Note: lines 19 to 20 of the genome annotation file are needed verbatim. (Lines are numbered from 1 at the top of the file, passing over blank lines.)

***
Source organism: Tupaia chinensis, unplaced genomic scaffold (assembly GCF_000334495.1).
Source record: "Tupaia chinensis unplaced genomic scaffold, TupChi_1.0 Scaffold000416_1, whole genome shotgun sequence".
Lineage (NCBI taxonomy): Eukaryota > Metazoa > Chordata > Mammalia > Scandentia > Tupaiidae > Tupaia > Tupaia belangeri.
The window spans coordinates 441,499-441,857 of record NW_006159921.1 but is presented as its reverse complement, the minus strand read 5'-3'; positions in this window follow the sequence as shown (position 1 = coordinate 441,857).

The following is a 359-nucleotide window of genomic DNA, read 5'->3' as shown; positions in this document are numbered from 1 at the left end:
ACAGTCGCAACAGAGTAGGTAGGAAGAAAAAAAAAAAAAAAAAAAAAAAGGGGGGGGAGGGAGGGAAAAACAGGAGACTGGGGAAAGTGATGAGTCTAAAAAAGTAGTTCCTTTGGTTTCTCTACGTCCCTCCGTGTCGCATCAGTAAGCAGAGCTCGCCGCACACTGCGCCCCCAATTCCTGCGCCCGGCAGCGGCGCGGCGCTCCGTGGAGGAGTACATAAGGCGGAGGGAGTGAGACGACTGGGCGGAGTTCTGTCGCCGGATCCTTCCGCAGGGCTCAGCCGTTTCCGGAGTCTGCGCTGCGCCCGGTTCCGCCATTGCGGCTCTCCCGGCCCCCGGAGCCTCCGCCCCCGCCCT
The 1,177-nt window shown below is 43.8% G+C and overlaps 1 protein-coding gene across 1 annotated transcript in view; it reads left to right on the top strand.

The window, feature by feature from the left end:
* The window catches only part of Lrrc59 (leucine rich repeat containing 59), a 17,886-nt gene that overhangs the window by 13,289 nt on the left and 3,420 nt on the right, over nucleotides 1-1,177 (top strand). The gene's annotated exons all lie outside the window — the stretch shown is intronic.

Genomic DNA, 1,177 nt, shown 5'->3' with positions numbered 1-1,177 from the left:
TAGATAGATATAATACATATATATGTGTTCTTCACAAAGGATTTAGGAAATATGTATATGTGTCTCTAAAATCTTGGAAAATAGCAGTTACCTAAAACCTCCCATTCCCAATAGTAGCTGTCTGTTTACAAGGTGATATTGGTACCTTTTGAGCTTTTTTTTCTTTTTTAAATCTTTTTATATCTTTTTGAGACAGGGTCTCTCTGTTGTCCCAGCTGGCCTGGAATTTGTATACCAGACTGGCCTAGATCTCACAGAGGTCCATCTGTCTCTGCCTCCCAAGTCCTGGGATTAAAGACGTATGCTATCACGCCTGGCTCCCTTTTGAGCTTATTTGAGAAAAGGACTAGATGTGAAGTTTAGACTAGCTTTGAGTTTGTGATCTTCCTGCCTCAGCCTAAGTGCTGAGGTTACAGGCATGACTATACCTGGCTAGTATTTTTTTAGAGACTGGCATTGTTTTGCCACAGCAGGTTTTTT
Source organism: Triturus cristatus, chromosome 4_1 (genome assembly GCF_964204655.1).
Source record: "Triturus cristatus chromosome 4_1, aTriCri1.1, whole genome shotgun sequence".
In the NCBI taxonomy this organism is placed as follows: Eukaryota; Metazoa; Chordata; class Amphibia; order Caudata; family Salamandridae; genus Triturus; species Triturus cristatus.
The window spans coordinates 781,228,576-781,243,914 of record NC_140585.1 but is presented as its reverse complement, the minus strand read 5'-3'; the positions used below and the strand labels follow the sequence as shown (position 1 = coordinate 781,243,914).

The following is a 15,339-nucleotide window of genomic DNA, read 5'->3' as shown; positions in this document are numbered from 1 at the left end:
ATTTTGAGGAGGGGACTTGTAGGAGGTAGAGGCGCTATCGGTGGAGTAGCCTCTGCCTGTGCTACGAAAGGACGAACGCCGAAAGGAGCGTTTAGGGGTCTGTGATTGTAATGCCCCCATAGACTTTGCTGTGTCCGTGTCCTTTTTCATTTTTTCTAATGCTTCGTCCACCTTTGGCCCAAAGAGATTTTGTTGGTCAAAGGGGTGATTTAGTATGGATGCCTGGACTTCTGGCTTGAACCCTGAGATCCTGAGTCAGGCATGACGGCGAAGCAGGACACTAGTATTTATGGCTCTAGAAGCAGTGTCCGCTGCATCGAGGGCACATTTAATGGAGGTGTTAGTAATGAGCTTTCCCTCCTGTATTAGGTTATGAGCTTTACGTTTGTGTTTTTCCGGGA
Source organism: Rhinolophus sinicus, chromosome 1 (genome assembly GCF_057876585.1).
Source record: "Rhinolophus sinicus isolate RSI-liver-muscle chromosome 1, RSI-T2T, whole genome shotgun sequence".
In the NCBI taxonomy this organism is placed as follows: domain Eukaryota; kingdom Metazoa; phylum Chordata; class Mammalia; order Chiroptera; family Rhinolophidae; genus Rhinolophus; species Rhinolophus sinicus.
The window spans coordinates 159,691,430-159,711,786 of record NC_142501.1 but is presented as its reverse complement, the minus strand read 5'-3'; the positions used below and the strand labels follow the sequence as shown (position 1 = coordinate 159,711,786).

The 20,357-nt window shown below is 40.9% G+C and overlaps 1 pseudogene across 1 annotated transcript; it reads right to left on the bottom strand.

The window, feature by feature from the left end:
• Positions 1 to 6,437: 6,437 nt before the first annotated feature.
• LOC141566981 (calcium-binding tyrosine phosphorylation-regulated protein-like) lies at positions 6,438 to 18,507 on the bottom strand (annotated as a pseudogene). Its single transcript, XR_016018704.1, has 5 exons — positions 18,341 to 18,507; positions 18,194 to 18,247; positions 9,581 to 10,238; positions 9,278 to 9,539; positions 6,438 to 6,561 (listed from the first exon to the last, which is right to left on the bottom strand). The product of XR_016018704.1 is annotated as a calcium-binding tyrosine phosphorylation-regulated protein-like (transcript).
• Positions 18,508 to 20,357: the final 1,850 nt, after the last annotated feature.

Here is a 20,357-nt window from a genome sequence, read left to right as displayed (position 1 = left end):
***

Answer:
Source record: "Rhinolophus sinicus isolate RSI-liver-muscle chromosome 1, RSI-T2T, whole genome shotgun sequence".
In the NCBI taxonomy this organism is placed as follows: domain Eukaryota; kingdom Metazoa; phylum Chordata; class Mammalia; order Chiroptera; family Rhinolophidae; genus Rhinolophus; species Rhinolophus sinicus.